Antidepressants During Pregnancy Increase The Risk Of Birth Defects
A new study says that taking antidepressants during pregnancy may heighten the risk of having a baby with birth defects.
Published in the British Medical Journal, a team of researchers at the University of Montreal found the risk, which is 6 to 10 percent compared to 3 to 5 percent in women who do not take the drugs, is highly enough to release caution to those taking the drugs.
"In pregnancy, you're treating the mother but you're worried about the unborn child, and the benefit needs to outweigh the risk," Anick Bérard, senior author of the study, said in a press release.
The new study raises more concerns about the increasing number of pregnant women taking antidepressants, as these drugs were found to double the risk of major congenital malformations in infants, Montreal Gazette reports.
However, Bérard also cautioned pregnant women against stopping their medication and said that they should consult their doctors first.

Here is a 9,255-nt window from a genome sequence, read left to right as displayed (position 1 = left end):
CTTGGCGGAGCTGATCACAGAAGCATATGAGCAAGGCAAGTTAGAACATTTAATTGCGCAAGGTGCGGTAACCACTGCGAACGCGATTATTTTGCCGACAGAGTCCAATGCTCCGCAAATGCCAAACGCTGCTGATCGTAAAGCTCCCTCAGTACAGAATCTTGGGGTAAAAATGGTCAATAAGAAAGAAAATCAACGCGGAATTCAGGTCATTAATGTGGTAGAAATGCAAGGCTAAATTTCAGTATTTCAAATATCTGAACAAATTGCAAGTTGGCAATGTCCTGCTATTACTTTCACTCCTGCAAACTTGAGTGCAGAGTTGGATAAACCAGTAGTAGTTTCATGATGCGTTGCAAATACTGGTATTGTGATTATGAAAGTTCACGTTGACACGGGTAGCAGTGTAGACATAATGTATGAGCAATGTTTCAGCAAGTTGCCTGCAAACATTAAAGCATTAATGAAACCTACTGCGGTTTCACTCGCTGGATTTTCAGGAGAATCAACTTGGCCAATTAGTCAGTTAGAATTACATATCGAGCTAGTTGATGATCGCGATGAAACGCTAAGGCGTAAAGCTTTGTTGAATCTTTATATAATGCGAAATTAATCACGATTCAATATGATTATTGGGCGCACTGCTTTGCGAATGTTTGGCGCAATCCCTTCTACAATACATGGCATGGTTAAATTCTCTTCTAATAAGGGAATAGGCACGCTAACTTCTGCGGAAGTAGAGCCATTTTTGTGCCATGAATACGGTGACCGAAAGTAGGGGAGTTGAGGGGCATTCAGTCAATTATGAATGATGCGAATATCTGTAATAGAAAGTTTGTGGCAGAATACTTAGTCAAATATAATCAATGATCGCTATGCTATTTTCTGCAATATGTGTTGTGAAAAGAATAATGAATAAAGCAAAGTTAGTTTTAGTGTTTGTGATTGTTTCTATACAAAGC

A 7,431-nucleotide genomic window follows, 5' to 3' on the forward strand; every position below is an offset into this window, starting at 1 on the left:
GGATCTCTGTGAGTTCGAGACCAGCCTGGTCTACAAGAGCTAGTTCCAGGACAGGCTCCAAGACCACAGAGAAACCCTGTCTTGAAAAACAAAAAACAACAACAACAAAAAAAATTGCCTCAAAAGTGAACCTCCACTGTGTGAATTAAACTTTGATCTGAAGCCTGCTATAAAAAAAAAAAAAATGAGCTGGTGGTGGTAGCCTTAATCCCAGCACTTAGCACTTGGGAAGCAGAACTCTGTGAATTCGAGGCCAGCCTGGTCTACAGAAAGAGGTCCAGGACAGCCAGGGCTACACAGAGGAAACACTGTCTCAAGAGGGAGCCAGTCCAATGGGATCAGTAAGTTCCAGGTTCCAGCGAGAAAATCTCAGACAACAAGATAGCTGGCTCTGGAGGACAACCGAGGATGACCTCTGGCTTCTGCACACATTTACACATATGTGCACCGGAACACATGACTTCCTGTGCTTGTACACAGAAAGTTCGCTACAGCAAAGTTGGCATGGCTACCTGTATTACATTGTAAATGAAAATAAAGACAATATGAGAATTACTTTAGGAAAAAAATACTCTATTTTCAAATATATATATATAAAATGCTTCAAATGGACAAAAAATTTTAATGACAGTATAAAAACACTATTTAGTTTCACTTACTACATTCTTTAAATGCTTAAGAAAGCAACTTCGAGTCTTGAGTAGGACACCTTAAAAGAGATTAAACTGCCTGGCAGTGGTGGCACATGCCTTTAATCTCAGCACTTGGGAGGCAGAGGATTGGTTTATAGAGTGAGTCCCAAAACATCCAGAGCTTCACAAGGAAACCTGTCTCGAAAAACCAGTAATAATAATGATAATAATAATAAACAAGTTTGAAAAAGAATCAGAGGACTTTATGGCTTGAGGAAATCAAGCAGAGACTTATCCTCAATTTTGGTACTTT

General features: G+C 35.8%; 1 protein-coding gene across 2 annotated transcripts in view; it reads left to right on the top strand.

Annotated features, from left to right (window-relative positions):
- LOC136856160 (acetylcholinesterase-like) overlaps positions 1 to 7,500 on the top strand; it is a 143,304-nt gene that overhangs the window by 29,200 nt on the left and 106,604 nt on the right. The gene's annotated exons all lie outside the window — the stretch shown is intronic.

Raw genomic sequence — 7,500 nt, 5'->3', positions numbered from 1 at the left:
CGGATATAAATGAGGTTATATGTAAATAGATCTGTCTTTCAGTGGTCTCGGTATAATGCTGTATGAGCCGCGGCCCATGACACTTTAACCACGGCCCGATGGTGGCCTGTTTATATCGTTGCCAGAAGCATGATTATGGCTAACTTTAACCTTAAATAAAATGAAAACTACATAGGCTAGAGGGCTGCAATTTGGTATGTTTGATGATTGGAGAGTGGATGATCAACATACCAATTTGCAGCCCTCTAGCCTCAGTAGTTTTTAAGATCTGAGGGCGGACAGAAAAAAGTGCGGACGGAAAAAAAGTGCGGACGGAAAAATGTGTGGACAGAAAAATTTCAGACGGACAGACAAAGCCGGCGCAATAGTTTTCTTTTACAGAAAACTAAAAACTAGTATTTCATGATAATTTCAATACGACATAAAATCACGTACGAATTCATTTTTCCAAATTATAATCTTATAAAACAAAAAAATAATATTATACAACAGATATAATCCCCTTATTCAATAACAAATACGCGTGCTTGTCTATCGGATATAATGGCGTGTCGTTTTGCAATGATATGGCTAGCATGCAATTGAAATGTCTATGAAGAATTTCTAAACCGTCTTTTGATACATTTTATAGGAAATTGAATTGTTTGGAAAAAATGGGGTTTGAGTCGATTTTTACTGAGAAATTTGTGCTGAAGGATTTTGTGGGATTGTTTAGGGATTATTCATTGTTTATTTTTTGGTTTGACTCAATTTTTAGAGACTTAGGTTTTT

To land to the findings, the team looked at 18,487 depressed women in the Quebec Pregnancy Cohort, a longitudinal, population-based grouping of 289,688 pregnancies recorded from 1998 to 2009. Out of the women assessed, 3,640 or 20 percent took antidepressants in the first three months of pregnancy.
The first trimester of pregnancy is a crucial period where the organs of the fetus are developing. The intake of antidepressants during this period may interfere with serotonin intake by the fetus, which could lead to various malformations. This is because serotonin during early pregnancy is important for the development of all embryonic cells. Any alteration in the serotonin signaling process may possibly result in a wide spectrum of malformations, the study notes.
In Quebec alone, approximately 135,000 Quebec women get pregnant each year. Of those, about 7 percent show some signs of depression while less than one percent suffers from severe depression.
Bérard noted that depression is on the rise worldwide and can be particularly serious during pregnancy. With this rise, doctors, psychiatrists, and obstetricians are prescribing more antidepressants than ever to pregnant mothers. In fact, in the study, the proportion of expectant mothers on antidepressants in Quebec doubled, from 21 users per 1,000 pregnancies in 1998 to 43 per 1,000 in 2009.